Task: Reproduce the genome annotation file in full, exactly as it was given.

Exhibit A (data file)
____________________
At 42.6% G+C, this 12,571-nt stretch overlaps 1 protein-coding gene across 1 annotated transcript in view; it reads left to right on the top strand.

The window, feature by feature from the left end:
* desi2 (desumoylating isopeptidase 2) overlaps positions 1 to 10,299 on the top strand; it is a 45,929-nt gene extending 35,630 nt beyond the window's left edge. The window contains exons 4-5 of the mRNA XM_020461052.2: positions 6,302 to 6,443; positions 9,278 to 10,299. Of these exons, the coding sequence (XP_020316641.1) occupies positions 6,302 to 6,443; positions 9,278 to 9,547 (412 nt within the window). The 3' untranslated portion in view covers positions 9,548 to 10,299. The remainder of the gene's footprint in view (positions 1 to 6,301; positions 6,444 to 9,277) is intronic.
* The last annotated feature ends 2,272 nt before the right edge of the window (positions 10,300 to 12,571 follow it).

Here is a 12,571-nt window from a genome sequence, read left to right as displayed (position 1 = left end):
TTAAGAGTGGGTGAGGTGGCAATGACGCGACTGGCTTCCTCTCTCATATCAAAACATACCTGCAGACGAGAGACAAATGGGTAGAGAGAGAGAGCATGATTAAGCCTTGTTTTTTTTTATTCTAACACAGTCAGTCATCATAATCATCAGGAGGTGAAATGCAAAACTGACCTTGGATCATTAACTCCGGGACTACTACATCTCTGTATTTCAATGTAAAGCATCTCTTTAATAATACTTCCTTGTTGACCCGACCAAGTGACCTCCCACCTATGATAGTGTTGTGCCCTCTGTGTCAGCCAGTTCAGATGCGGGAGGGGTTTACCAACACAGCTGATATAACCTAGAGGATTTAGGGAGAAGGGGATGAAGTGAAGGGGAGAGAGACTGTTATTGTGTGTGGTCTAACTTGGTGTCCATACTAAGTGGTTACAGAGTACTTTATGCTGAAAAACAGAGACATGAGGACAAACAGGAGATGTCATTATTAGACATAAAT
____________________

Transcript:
At 42.6% G+C, this 12,571-nt stretch overlaps 1 protein-coding gene across 1 annotated transcript in view; it reads left to right on the top strand.

The window, feature by feature from the left end:
* desi2 (desumoylating isopeptidase 2) overlaps positions 1 to 10,299 on the top strand; it is a 45,929-nt gene extending 35,630 nt beyond the window's left edge. The window contains exons 4-5 of the mRNA XM_020461052.2: positions 6,302 to 6,443; positions 9,278 to 10,299. Of these exons, the coding sequence (XP_020316641.1) occupies positions 6,302 to 6,443; positions 9,278 to 9,547 (412 nt within the window). The 3' untranslated portion in view covers positions 9,548 to 10,299. The remainder of the gene's footprint in view (positions 1 to 6,301; positions 6,444 to 9,277) is intronic.
* The last annotated feature ends 2,272 nt before the right edge of the window (positions 10,300 to 12,571 follow it).

Here is a 12,571-nt window from a genome sequence, read left to right as displayed (position 1 = left end):
TTAAGAGTGGGTGAGGTGGCAATGACGCGACTGGCTTCCTCTCTCATATCAAAACATACCTGCAGACGAGAGACAAATGGGTAGAGAGAGAGAGCATGATTAAGCCTTGTTTTTTTTTATTCTAACACAGTCAGTCATCATAATCATCAGGAGGTGAAATGCAAAACTGACCTTGGATCATTAACTCCGGGACTACTACATCTCTGTATTTCAATGTAAAGCATCTCTTTAATAATACTTCCTTGTTGACCCGACCAAGTGACCTCCCACCTATGATAGTGTTGTGCCCTCTGTGTCAGCCAGTTCAGATGCGGGAGGGGTTTACCAACACAGCTGATATAACCTAGAGGATTTAGGGAGAAGGGGATGAAGTGAAGGGGAGAGAGACTGTTATTGTGTGTGGTCTAACTTGGTGTCCATACTAAGTGGTTACAGAGTACTTTATGCTGAAAAACAGAGACATGAGGACAAACAGGAGATGTCATTATTAGACATAAAT